How to be ethically chic

How to be ethically chic

Cruelty-free fashion blogger Shruti Jain on why being vegan or vegetarian can (and should) extend to our wardrobes

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Published: Fri 13 Sep 2019, 12:00 AM

Last updated: Fri 13 Sep 2019, 2:00 AM

Being a vegetarian, and now a vegan for five years, I never quite understood how people could ditch meat and animal products on their plate. yet buy leather goods or products that contribute to animal cruelty. I still don't get it. It's this thought that prompted me to start a vegan fashion blog; it's an attempt to combine style and ethics in a way that proves it's not only possible to adopt a cruelty-free lifestyle - but look chic while doing so.

Contrary to popular belief, veganism isn't just a diet but a lifestyle choice that shuns animal cruelty in every way. When it comes to the world of fashion, that means banishing products that are made using animal skin or animal byproducts; leather, suede, fur, wool, silk and feathers have to go. When it comes to makeup and beauty, this means ditching products that contain ingredients like carmine, beeswax, honey, lanolin, etc. It also means avoiding products that require animal testing.
Why the need to shop ethically?
Fashion is the second most polluting industry in the world, and also one of the most exploitative when it comes to human labour. As consumers, we have the power to change that by simply choosing how we spend our money. As awareness spreads, more people are realising how the dirhams they spend affect the environment. This is bringing a slow but impactful shift to the industry with brands being pushed to focus on sustainable collections.
What can I do as an individual?
Remember, the change starts with you. We can all make a difference by following some simple tips:

Less is more: I completely believe in Vivienne Westwood's philosophy on consumerism which is 'buy less, choose well, make it last'. Although fast fashion might have us believing otherwise, we need to buy fewer products and treasure what we have.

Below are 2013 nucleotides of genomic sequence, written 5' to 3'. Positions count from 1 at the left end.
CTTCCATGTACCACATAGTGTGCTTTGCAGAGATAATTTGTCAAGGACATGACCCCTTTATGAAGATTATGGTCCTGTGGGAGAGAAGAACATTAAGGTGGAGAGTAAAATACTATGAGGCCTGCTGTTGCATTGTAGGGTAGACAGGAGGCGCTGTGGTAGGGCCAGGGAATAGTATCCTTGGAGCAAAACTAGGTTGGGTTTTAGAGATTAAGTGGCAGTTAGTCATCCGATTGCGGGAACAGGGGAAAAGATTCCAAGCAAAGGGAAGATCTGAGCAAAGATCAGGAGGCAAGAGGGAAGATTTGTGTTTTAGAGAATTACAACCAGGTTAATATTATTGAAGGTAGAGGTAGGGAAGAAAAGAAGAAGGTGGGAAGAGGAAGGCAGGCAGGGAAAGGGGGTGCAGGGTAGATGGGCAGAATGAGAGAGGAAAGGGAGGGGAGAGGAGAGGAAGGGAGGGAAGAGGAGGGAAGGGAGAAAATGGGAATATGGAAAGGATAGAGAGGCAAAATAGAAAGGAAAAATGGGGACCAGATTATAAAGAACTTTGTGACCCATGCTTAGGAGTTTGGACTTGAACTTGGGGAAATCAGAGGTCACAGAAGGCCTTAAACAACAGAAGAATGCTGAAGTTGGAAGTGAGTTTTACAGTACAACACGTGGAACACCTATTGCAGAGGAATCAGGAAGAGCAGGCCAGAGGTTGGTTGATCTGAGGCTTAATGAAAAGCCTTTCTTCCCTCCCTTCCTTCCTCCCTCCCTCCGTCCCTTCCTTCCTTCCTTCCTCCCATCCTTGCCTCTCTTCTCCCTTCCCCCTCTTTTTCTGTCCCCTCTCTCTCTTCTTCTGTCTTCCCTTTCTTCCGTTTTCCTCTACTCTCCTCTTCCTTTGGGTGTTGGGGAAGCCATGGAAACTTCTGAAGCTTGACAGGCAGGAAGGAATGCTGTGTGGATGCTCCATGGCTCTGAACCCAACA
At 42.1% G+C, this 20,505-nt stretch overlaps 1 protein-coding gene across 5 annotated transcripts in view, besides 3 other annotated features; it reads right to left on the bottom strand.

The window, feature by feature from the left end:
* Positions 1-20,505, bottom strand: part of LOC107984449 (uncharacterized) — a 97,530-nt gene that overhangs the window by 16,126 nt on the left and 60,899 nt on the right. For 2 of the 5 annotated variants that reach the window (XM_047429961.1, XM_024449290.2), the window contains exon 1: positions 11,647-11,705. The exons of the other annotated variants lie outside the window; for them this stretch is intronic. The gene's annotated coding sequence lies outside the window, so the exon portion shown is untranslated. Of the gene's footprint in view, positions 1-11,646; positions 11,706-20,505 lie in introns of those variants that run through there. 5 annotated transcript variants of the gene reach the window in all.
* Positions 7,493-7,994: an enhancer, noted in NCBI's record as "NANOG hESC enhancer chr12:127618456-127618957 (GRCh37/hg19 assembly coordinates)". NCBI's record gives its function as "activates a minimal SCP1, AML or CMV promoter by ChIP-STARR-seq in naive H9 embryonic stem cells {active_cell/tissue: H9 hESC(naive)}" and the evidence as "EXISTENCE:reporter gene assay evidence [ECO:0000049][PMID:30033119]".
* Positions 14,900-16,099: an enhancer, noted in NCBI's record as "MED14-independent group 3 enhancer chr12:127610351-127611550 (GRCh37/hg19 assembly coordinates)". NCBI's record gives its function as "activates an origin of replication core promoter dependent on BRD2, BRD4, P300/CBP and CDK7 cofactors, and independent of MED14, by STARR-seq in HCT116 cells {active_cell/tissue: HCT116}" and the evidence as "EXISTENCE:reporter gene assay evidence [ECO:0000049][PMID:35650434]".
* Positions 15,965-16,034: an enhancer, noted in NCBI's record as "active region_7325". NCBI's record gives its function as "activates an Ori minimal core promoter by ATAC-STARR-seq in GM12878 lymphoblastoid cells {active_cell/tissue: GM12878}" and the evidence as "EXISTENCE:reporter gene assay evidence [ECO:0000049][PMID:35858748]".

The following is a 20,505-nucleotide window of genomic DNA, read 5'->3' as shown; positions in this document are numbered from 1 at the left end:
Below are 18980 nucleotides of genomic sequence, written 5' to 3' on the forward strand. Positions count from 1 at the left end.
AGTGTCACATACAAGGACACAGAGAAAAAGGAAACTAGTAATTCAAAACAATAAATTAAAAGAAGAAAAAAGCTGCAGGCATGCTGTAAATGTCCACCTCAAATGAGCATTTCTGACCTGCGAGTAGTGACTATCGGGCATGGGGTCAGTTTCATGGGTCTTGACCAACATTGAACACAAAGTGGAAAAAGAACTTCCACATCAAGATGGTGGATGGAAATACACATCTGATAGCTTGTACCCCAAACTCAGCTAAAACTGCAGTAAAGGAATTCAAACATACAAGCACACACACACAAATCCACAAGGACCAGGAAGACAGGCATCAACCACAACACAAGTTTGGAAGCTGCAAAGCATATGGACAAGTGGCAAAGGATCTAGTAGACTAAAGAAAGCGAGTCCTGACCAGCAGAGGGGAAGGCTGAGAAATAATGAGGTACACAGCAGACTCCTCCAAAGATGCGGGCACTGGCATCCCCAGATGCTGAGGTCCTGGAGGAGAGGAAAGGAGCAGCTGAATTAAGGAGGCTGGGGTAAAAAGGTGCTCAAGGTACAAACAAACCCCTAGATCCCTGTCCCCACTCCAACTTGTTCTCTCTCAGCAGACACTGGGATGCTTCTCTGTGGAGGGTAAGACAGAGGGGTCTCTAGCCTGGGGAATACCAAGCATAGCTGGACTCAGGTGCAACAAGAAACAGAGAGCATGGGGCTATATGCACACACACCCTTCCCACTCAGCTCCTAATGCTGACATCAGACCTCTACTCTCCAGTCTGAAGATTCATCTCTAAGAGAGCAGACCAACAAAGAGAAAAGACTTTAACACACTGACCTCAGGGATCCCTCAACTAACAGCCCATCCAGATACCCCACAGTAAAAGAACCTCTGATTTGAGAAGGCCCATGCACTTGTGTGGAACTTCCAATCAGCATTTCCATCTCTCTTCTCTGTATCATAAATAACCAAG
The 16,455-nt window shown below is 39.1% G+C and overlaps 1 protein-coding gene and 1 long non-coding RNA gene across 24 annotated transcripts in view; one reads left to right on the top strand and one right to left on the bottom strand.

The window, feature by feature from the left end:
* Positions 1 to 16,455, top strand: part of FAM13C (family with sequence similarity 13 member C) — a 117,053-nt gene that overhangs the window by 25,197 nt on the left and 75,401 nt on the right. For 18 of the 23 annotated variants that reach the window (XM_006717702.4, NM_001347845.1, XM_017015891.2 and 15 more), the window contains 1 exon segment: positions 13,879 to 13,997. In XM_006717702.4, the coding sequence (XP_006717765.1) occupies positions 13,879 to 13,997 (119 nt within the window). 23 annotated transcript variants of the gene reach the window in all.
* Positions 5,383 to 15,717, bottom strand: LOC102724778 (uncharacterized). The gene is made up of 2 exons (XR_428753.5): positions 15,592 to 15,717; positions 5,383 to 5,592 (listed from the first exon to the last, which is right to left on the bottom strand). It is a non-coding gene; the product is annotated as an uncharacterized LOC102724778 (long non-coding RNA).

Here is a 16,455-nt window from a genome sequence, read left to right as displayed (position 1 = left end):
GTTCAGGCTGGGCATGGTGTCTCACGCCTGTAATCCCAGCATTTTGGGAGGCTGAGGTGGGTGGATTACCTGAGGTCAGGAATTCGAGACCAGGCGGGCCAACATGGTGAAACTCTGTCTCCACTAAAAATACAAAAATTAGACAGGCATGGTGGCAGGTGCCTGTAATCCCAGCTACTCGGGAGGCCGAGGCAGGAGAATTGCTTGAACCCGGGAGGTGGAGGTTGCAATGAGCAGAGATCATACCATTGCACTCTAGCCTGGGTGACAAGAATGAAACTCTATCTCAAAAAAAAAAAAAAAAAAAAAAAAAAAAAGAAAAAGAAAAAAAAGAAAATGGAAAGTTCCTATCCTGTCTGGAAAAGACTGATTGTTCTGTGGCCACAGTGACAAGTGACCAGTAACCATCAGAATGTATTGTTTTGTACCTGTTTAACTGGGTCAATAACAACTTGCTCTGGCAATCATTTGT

Shop local: When you do need to shop, support local brands. That also means buying from local artisans when travelling.

Be mindful: When you buy something, learn about the brand and its ethos. Research where its products are made, what materials are used, and whether people were paid fairly to make them. Once you get answers, you'll know for yourself whether you want to buy that brand or not.

Talk about it: I've seen first-hand that striving for a sustainable lifestyle is contagious, and people want to learn more. Use the power of social media and your inner circle to share the positive changes you're making to educate and inspire others.
I know this sounds challenging - but it doesn't mean you have to wear dowdy clothing and unflattering shoes. My ethical wardrobe has everything from luxury brands like Stella McCartney and Cartier to sky-high heels made from apple leather (yes, that's a thing) to make-up from coveted brands like Kat Von D and Charlotte Tilbury. Today, I enjoy scouting for ethical brands online and through my travels. And over the years, vegan options are only growing and getting better.
(Shruti Jain is the founder of

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